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THE CALIFORNIA COOK

Schnitzel's delicious simplicity

Breaded and fried pork cutlets can be a quick and easy dinner at home.

By RUSS PARSONS

April 15, 2009

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A friend and I were talking the other day about -- brace yourself -- what we were going to make for dinner. I said, "Nothing special, just some schnitzel." Her eyes got big and she said almost in a whisper: "I love schnitzel." We then spent five minutes reviewing our favorite schnitzel variations.

So far no surprises, I mean, what's not to love about schnitzel? Take a pork cutlet, pound it thin, roll it in bread crumbs and quickly fry it. It's sweet, it's tender, and did I mention that it's fried? Serve it with a green salad and you have a terrific dinner that's made in less than 45 minutes, including time for resting.

Dance real fast and in the same amount of time you can serve it with German potato salad, a pairing as perfect as bacon and eggs.

I had almost exactly the same conversation the next day. (Yes, I do spend a lot of time talking about food. . . . Got a problem with that?) When I mentioned the meal to a co-worker, her eyes almost glazed over in pleasure as she said, "Schnitzel? I love schnitzel."

OK, so everybody loves schnitzel. But the question then arises: Why is it so hard to find one? When was the last time you saw one on a restaurant menu? (I know, Wolfgang Puck serves it occasionally at Spago, but ordering schnitzel at a place like that would be like ordering meatloaf; oh, right, he used to serve that too, when he was up the hill.)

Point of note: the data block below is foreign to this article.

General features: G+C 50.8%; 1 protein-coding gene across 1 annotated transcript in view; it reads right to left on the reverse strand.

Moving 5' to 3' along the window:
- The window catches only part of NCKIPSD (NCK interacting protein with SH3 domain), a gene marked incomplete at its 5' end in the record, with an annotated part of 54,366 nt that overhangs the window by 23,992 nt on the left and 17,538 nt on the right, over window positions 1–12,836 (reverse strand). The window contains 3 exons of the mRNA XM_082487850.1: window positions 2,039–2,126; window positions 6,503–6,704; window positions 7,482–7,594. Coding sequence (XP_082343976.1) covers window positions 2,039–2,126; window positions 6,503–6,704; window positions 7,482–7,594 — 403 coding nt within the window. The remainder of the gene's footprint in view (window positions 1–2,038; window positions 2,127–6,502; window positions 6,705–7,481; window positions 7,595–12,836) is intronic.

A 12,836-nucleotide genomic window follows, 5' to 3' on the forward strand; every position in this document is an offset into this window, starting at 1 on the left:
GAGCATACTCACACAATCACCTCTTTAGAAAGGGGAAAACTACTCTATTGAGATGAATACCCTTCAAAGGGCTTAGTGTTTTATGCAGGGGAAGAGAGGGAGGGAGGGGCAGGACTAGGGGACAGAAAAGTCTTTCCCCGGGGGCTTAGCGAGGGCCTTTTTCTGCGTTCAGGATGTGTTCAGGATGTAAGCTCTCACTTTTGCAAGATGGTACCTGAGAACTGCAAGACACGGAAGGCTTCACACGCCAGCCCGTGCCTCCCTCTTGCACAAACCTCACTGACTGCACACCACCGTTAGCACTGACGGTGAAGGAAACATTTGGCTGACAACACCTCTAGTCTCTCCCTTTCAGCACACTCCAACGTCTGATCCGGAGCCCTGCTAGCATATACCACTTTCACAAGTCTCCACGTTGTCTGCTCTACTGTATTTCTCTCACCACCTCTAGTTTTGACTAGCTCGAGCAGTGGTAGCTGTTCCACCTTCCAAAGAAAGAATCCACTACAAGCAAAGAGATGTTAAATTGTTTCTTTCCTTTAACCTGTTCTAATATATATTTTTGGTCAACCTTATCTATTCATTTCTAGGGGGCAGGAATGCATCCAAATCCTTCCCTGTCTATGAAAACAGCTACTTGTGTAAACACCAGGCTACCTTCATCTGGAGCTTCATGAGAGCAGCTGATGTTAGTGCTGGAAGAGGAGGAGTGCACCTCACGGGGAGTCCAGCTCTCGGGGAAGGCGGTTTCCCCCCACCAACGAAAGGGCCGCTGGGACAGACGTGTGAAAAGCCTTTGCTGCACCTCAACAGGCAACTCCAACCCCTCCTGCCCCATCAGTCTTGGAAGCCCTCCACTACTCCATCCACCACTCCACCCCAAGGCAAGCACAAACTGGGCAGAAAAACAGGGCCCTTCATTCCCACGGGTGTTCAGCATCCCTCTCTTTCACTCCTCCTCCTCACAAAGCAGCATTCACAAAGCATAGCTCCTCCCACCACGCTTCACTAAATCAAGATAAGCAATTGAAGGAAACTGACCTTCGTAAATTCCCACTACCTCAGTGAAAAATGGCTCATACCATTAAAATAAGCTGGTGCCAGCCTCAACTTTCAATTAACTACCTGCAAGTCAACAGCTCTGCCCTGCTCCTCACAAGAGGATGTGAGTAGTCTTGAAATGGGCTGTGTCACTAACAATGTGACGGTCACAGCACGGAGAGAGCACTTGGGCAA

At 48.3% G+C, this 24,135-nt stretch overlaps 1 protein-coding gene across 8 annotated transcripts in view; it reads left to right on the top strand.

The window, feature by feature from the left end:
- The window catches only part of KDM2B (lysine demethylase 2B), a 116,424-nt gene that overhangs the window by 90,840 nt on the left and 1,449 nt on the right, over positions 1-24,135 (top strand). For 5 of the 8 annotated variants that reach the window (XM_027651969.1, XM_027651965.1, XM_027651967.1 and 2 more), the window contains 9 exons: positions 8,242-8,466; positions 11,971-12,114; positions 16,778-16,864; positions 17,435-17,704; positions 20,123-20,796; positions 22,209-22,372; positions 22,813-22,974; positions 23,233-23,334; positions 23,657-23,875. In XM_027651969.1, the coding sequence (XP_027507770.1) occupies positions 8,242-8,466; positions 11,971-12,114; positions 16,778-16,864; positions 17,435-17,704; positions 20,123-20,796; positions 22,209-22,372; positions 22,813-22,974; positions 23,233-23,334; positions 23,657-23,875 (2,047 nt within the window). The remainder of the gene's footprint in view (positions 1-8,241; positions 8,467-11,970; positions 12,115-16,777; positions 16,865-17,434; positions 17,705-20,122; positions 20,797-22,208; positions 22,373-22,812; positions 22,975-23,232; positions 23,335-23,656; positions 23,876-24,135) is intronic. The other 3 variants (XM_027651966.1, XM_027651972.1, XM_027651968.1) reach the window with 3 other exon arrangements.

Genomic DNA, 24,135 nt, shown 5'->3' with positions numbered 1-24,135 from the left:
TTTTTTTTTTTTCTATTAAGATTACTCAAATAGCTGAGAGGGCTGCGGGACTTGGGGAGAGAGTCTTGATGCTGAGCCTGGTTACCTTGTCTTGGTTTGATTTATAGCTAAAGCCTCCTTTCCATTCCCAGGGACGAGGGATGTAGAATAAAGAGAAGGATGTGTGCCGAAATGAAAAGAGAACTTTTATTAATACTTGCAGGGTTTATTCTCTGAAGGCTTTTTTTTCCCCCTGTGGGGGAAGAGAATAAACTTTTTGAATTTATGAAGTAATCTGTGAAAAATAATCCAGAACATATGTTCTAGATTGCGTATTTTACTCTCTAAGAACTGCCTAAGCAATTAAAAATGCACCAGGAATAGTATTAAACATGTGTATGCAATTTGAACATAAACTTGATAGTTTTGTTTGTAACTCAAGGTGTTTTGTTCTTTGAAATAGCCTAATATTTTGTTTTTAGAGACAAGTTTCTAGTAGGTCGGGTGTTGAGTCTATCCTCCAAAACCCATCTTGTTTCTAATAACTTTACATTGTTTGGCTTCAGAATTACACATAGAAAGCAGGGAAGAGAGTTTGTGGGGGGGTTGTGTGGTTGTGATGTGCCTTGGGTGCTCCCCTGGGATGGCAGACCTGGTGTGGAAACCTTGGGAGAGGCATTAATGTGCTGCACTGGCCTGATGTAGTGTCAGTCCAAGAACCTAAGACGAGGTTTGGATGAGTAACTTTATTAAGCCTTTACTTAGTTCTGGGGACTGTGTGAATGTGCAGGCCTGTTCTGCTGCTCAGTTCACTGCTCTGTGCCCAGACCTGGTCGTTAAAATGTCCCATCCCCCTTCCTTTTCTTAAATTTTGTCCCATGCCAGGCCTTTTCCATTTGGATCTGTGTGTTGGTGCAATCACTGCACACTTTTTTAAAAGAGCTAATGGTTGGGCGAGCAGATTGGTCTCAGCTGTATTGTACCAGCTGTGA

Maybe we can blame the schnitzel shortage on that hot dog chain that somehow perverted the name of a classic dish into a sorry excuse for fast food. What's even worse, despite its name, it doesn't even serve schnitzel. What's next? A hamburger stand called Hot Dog?

Actually, I can think of one more place for schnitzel and that's my house, where I serve it every couple of months. It's a perfect dish for those nights when I hit the grocery and can't find anything to cook. The ingredients are staples that are always there: pork cutlets, eggs and bread crumbs.

Veal or pork?

Traditionally, of course, schnitzels are made with veal. But that is in Europe's dairy country, where young male cattle are expendable and their meat is cheap. That's not the situation in the U.S., where veal costs the moon. An old restaurateur's cheat is substituting pork for veal, and it works -- handled right, they're very hard to tell apart.

Pork loin chops make perfectly good schnitzel, particularly the thin ones that aren't much good for anything else. With pork bred to be leaner and leaner, these meager chops overcook at a warm glance. Bread them, though, and cook them quickly and they stay moist and flavorful.

(My buddy Evan Kleiman says she prefers schnitzel made from thin steaks cut from pork shoulder -- that's also truer to tradition as the best veal cutlets are crosswise slices from the upper part of the leg.)

Trim away any excess fat around the rim of the chop, and any stray bits of other muscles as well -- you want just the loin. Place the chop between two sheets of wax paper and pound it to a uniform one-eighth-inch thickness. That cutlet that started out the size of your palm will turn out to be as big as a salad plate.